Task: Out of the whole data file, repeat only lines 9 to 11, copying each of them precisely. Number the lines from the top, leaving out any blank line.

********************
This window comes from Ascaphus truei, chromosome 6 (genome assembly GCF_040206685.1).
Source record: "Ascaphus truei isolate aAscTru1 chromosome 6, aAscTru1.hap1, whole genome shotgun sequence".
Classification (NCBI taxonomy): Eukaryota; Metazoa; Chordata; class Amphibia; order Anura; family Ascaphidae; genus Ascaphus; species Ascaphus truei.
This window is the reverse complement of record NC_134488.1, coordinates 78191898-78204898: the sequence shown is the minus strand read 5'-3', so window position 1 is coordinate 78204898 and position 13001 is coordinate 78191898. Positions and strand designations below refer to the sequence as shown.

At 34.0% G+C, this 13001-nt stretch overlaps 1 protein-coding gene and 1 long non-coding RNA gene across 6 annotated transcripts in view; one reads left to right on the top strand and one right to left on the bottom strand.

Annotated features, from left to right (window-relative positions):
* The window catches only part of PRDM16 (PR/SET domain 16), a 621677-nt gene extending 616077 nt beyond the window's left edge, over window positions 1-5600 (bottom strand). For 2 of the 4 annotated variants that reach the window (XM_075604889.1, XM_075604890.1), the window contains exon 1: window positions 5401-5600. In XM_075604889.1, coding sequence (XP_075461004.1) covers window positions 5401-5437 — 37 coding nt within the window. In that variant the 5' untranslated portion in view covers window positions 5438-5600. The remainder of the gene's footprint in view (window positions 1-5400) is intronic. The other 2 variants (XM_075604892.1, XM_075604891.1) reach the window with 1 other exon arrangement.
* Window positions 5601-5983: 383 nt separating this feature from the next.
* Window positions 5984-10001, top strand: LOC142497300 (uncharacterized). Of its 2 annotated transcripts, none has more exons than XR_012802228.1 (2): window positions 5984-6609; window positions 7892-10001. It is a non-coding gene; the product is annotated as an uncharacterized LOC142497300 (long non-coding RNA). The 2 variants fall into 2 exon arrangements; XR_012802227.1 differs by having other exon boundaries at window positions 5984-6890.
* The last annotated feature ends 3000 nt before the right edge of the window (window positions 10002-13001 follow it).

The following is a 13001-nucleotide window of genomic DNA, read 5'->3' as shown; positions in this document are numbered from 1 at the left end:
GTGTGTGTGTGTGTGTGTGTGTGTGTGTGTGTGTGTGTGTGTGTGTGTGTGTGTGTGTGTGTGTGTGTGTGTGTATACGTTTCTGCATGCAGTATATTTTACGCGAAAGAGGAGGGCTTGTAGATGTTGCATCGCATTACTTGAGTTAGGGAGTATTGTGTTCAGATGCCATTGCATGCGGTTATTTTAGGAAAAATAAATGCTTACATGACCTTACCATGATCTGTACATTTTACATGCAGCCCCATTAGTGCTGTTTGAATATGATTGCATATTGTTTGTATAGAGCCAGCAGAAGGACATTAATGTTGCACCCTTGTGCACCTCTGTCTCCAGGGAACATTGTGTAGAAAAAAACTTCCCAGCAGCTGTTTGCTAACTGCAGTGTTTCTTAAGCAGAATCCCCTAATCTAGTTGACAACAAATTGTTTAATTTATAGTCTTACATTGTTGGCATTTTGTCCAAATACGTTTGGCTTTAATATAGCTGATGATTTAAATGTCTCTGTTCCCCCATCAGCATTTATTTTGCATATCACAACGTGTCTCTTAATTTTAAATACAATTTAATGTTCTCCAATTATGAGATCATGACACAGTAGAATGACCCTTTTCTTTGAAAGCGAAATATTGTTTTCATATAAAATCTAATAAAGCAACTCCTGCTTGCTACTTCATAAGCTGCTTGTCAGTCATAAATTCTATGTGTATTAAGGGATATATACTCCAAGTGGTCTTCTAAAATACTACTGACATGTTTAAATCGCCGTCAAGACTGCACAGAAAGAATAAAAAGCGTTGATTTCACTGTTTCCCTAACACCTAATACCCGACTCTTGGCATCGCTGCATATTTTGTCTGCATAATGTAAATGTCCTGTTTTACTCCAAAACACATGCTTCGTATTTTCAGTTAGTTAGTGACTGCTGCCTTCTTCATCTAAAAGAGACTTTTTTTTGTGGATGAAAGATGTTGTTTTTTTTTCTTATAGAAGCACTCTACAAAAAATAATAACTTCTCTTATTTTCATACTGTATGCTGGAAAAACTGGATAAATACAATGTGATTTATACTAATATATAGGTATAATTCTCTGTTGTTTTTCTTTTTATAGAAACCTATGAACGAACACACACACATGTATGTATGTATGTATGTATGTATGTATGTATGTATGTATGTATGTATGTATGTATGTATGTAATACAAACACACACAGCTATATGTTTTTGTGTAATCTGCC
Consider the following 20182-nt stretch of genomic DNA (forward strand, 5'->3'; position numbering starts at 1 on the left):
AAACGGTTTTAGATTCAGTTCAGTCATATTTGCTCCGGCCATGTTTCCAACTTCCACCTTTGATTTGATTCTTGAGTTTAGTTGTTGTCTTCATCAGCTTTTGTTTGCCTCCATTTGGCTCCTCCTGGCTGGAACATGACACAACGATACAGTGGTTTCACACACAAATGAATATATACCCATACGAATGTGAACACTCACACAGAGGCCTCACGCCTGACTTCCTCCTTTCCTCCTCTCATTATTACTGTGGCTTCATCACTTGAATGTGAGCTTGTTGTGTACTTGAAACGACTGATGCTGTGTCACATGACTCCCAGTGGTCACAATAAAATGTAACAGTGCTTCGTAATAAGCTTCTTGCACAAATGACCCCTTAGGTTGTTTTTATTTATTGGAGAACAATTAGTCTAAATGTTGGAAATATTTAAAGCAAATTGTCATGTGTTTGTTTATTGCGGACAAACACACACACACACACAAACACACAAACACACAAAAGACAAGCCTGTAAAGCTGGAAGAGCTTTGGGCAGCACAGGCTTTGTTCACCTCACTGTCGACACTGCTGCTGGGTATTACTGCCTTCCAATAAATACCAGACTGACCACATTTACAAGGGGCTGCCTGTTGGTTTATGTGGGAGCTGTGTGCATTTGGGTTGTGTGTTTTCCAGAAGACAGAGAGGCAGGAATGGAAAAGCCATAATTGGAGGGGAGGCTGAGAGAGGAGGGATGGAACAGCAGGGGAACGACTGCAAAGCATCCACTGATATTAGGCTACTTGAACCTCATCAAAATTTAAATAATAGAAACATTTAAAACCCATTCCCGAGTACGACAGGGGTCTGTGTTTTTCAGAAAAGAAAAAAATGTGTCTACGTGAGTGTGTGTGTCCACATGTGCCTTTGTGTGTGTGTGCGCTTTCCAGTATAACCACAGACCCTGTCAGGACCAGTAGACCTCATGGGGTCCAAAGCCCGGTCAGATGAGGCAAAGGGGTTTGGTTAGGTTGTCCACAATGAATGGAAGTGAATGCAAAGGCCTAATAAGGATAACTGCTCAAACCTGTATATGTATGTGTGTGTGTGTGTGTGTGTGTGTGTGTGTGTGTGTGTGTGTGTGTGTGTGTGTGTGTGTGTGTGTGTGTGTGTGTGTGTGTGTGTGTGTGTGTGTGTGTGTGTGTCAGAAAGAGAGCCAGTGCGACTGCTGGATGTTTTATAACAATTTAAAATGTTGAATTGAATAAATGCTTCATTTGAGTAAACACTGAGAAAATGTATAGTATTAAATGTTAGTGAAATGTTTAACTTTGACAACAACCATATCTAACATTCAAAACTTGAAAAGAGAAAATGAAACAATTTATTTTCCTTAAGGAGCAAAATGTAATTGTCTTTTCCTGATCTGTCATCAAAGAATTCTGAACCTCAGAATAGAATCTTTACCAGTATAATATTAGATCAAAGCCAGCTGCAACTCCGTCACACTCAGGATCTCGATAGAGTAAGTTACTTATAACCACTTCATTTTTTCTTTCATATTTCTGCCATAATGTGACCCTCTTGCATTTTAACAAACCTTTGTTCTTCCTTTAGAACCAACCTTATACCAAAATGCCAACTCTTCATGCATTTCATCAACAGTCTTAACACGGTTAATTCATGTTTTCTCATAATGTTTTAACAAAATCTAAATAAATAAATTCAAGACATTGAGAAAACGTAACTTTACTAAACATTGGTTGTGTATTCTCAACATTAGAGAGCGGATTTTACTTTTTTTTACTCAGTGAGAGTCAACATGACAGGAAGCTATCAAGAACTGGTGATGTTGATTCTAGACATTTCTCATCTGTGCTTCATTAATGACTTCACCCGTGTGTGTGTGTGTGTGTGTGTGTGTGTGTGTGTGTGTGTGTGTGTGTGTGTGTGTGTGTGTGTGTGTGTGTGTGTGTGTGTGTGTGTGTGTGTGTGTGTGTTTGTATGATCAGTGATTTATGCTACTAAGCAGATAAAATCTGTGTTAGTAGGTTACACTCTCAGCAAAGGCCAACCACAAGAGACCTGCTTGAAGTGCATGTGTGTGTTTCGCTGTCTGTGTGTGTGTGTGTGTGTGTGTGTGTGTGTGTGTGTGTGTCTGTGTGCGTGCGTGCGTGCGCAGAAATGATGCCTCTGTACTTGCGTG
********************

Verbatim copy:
* Window positions 5984-10001, top strand: LOC142497300 (uncharacterized). Of its 2 annotated transcripts, none has more exons than XR_012802228.1 (2): window positions 5984-6609; window positions 7892-10001. It is a non-coding gene; the product is annotated as an uncharacterized LOC142497300 (long non-coding RNA). The 2 variants fall into 2 exon arrangements; XR_012802227.1 differs by having other exon boundaries at window positions 5984-6890.
* The last annotated feature ends 3000 nt before the right edge of the window (window positions 10002-13001 follow it).

The following is a 13001-nucleotide window of genomic DNA, read 5'->3' as shown; positions in this document are numbered from 1 at the left end: